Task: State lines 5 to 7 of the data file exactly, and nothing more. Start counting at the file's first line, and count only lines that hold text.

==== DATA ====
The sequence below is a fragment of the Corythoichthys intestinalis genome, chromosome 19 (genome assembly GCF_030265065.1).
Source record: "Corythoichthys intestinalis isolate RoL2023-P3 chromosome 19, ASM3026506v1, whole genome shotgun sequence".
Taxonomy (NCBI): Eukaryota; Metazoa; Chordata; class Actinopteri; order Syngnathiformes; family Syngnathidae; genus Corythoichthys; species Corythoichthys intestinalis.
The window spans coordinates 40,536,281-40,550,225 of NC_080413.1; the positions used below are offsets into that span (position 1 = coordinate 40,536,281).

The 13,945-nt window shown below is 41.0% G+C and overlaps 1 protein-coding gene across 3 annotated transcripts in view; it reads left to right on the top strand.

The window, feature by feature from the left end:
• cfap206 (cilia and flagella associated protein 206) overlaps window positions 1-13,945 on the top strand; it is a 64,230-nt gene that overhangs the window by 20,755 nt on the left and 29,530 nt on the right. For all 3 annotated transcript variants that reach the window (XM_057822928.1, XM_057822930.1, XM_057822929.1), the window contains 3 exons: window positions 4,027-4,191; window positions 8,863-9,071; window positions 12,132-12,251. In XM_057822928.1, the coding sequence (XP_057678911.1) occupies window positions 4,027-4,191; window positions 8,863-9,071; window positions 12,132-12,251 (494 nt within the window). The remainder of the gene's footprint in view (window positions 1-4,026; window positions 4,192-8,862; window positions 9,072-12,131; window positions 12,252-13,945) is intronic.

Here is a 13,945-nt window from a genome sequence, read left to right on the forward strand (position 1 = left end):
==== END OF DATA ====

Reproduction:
The 13,945-nt window shown below is 41.0% G+C and overlaps 1 protein-coding gene across 3 annotated transcripts in view; it reads left to right on the top strand.

The window, feature by feature from the left end:
• cfap206 (cilia and flagella associated protein 206) overlaps window positions 1-13,945 on the top strand; it is a 64,230-nt gene that overhangs the window by 20,755 nt on the left and 29,530 nt on the right. For all 3 annotated transcript variants that reach the window (XM_057822928.1, XM_057822930.1, XM_057822929.1), the window contains 3 exons: window positions 4,027-4,191; window positions 8,863-9,071; window positions 12,132-12,251. In XM_057822928.1, the coding sequence (XP_057678911.1) occupies window positions 4,027-4,191; window positions 8,863-9,071; window positions 12,132-12,251 (494 nt within the window). The remainder of the gene's footprint in view (window positions 1-4,026; window positions 4,192-8,862; window positions 9,072-12,131; window positions 12,252-13,945) is intronic.